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The Battle of Vimy Ridge - A Defining Moment In Canadian History

A SS 20-1 presentation of what Vimy Ridge meant to Canadians.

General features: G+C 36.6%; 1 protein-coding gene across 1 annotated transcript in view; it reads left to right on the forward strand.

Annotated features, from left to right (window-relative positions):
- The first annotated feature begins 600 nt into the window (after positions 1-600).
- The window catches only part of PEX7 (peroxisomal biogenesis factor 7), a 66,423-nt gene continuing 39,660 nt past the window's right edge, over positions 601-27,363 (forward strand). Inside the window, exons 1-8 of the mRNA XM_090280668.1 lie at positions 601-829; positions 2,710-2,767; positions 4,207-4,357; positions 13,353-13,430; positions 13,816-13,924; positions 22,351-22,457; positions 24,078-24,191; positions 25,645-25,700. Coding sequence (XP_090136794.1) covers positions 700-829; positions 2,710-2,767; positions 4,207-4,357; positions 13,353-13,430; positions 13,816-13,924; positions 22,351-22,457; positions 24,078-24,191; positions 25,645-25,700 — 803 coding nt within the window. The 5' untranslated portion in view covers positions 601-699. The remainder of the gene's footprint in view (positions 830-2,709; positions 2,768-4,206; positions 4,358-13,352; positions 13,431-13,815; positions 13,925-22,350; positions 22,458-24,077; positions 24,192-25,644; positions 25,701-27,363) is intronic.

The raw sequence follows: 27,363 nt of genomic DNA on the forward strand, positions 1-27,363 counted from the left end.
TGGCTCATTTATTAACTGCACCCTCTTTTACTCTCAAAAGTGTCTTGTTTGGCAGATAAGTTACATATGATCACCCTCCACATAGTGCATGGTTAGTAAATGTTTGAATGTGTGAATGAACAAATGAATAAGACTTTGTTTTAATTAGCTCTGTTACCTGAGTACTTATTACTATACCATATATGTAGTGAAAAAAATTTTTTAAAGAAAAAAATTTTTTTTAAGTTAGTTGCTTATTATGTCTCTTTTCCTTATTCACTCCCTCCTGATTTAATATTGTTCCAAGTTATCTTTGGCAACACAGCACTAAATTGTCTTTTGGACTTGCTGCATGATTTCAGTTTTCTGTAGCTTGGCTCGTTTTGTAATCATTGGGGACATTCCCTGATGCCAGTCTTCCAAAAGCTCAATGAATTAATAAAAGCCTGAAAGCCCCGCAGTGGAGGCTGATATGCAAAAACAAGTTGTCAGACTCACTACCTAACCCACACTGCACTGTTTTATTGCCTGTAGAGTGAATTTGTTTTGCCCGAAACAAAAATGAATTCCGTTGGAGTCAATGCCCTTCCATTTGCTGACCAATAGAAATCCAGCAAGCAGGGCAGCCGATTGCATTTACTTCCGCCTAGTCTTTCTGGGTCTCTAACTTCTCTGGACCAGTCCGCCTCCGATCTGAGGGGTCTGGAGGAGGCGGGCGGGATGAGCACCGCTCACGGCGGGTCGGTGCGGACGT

by

Chris Boiss

on 21 April 2011

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Transcript of The Battle of Vimy Ridge - A Defining Moment In Canadian History

The Battle of Vimy Ridge